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Presidential debate debacle raises pertinent governance issues

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It was as surprising as it was unprecedented. Unlike during the March 2013 General Election when the top presidential candidates were tripping over themselves to confirm and attend the media debates prior to the polls, something fundamental seems to have changed this year.

Leading contenders, incumbent Uhuru Kenyatta of Jubilee and his Opposition gadfly Raila Odinga of the National Super Alliance, took a lackadaisical, even contemptuous approach to participating in the show.

On the main, the two cited the fact that their teams were not adequately consulted on the format of the planned show. Both Uhuru and Raila were of the opinion that the show would be crowded by putting them together with political neophytes who will simply waste their (the former) time and energy. In other words, they indicated it would be a circus.

Apparently, the Jubilee Party camp also viewed the debate supporters, Ford Foundation, suspiciously due to their previous civil society motivated anti-government stand. Generally, the unapologetic position taken by Jubilee’s presidential duo speaks volumes about their fears of a conspiracy to push them to the wall. Even the running mates debate was a no-show, apart from one nondescript candidate who gave a solo performance.

It was only during the second presidential debate that Hon Raila showed up, albeit late, and apparently on second thought. For 90 minutes he fielded one-sided questions from the panel of two broadcast journalists comprising Joe Ageyo of KTN and Linus Kaikai of NTV. The jury on his performance is still out there!

President Uhuru’s version of a national debate this time was a live Facebook interaction with citizens, where he tackled questions and expounded on Jubilee’s manifesto. Clearly, that was not what the electorate had in mind. He had a duty to be accountable Kenyans. For all its worth, he should have appeared on national television without excuse. Leadership is for all seasons, I guess!

The basic principle behind the presidential debate is all encompassing. For the organisers, it is aimed at fact-checking the candidates claims of achievements and leadership in front of a national audience.

It is an opportunity for the media to represent the whole population in putting the candidates to task on their past performance, their role in the status quo and how they intend to move the country forward with their agenda.

For the candidates, it is a time to show their honesty, and to confidently face the nation with their supposed good intentions. It is an occasion to expose themselves to all manner of accusations, akin to being in a courtroom where the public is the judge, jury and ultimate executioner. Barring serious flaws in the process, no contender of such high office should turn down the invitation.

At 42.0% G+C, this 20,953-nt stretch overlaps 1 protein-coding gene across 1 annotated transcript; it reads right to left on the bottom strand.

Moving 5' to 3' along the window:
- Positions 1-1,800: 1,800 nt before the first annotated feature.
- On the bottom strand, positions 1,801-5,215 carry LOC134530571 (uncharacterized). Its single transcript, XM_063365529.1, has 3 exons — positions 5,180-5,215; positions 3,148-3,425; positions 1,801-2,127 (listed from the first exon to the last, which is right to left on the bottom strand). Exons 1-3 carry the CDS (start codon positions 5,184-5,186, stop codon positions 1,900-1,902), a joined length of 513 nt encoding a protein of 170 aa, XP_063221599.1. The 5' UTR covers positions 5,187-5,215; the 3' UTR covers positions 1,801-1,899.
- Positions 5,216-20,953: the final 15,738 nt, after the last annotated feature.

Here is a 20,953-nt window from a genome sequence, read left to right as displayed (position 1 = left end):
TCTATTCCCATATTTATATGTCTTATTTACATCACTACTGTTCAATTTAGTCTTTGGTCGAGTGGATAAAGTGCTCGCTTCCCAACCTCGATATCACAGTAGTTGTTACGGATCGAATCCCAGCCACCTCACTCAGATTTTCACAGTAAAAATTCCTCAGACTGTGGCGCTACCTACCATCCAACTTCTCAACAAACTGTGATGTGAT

However, for this exercise to be effective, it is paramount that transparency also exudes from the debate planners. Presidential debates in Kenya are organized by a group of media owners, through Debate Media Ltd. The memoranda and articles of the company remain unknown, but it comes alive only during election time. What business it does after elections is unclear.

Now, let us examine the case study of a credible presidential election debate. The 2016 U.S. presidential debates consisted of a series of events held under the aegis of the Commission on Presidential Debates, a bipartisan organisation formed in 1987. The first presidential debate for last year’s elections took place in September and broadcasted live 13 channels, in addition to online media. Both the second and third presidential debates took place the following month. There was only one vice-presidential debate held in October.

Unlike the crowded field in our case, only Republican nominee Donald Trump and Democratic nominee Hillary Clinton met the threshold for participation in the debate. The format of the American event is very well structured.

ALSO SEE: I speak to Kenyans directly, Uhuru tells media 

The first presidential debate was divided into six segments of approximately 15 minutes each, with the moderator introducing a topic and giving each candidate two minutes to respond. This was followed by approximately eight minutes and 45 seconds of facilitated discussion between the two candidates, with both candidates receiving approximately equal time.

The segments of the debate were based on the economy and job creation, trade, the federal deficit, race relations and policing, the war on terror, America’s foreign policy, and each candidate’s experience in the political and business realm.

Going forward, it is time to learn the lessons from the forthcoming General Election’s presidential debate debacle, and rethink how the program can be restructured in a way that it accommodates the fears and aspirations of the contestants. While we want the moderator to put the contestants to task, it should not also be an opportunity for vendetta or embarrassment.

The organisers must go beyond the hype and invest heavily in gathering the necessary data and information to undertake a professional exercise. Let us hope the next elections will have a credible event.

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STEPHEN NDEGWAhttp://www.businesstoday.co.ke/author/ndegwa
Stephen Ndegwa is an experienced media practitioner specializing in thought leadership. He has written for various media houses and publications, both locally and abroad. Ndegwa is also a strategic communication expert, with skills across the public relations and marketing mix. He is an author, blogger, poet and university lecturer in communication. Email: [email protected] FB: Stephen Ndegwa Twitter: @Ndegwasm
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